"Highly Recommended", My History (www.my-history.co.uk), 2007, 2008 and 2009.
Collins’ Need to Know series comprises short versions of its larger, successful reference works. Simply producing a shortened version of my Tracing Your Family History, however, seemed like a missed opportunity.
Instead, I siezed the chance to explore two ideas I have had for a long time. First, there was no guide on the market aimed at tracing a family line back as far as possible, as quickly as possible.
Secondly, as the resident genealogist for Genes Reunited, I receive many messages from people all over the world, asking for help because they are stuck. Some problems are due to genuinely tricky bits of research, or lack of records in a particular area. But many people now are getting stuck because access to records is so easy: within hours of switching on their computers, people can be flooded with information, data, names, details – some from sources that may or may not be reliable, and some from original data whose origin and purpose they simply don’t understand.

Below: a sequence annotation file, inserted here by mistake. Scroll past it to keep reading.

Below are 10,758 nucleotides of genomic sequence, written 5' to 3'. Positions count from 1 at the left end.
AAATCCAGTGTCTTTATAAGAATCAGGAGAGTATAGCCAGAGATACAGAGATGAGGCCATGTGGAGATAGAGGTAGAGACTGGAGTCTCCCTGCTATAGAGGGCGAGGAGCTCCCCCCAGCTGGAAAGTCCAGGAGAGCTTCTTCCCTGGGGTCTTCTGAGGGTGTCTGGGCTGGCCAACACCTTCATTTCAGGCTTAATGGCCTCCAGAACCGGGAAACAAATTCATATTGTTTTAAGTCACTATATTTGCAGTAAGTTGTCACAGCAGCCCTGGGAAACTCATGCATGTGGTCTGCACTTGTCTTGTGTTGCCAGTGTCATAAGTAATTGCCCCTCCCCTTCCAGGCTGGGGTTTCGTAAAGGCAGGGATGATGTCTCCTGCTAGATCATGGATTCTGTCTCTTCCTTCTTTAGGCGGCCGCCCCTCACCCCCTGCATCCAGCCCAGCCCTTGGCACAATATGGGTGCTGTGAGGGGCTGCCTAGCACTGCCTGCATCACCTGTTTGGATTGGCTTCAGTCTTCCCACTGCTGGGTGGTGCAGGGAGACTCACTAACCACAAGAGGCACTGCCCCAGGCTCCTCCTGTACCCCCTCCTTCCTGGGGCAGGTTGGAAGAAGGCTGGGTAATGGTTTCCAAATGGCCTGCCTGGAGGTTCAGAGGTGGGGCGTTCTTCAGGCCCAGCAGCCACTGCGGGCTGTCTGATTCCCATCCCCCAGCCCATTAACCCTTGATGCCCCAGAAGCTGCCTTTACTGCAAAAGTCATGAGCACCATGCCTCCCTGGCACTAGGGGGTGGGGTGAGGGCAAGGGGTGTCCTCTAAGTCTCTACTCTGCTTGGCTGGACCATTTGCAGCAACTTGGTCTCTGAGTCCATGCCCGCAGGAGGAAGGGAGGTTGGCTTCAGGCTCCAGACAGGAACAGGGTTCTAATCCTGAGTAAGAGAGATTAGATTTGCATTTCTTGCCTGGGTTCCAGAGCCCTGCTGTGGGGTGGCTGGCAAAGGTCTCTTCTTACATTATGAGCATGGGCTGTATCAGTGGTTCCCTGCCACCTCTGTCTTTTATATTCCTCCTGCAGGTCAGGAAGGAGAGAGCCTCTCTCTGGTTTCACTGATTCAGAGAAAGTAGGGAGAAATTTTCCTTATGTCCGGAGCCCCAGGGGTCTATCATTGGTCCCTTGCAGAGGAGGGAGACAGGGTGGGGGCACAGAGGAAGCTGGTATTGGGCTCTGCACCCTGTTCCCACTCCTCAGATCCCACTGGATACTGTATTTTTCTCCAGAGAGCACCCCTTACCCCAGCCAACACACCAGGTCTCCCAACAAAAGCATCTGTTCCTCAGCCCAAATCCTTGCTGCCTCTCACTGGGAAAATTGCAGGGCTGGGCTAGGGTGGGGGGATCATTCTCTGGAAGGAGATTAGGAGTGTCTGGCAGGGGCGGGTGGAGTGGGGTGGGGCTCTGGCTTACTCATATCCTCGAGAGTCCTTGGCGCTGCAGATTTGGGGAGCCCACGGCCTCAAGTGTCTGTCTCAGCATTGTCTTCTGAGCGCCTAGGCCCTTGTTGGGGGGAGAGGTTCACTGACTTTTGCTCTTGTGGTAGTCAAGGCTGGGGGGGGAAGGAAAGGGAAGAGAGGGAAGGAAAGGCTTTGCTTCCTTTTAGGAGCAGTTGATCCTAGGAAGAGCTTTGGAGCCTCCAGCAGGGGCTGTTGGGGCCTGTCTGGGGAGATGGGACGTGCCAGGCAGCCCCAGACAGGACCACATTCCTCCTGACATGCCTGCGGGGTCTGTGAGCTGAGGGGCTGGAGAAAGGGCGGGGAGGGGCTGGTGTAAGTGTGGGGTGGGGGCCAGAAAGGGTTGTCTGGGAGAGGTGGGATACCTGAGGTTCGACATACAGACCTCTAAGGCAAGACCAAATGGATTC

This book does not, therefore, assume that you will have any grounding in the subject at all. You’re not going to spend weeks reading up on all the background to the records, or following the traditional steps over a period of months. You’re sitting in front of the computer, eager to make progress, yet you’re completely confused as to how to proceed. This is the book for you.
Equally, you are keen to delve back into the past, as far as you can go. Although family history can keep you absorbed for years as you investigate more and more about your past, it’s also fun to see how far back you can go. By connecting back through ‘gateway ancestors’ to royal lineages – which isn't always as difficult as you may think – you may be able to trace at least one line of your ancestry back several thousands of years. By combining traditional genealogical research with the cutting-edge science of DNA testing, you can find out about where some of your forebears were tens of thousands of years ago.
The book is as up to date as it can be on Internet developments, though it was printed just before the announcement that the 1911 census has been made available for public searching. For more information on this unexpected and wonderful new development, see www.nationalarchives.gov.uk/1911census.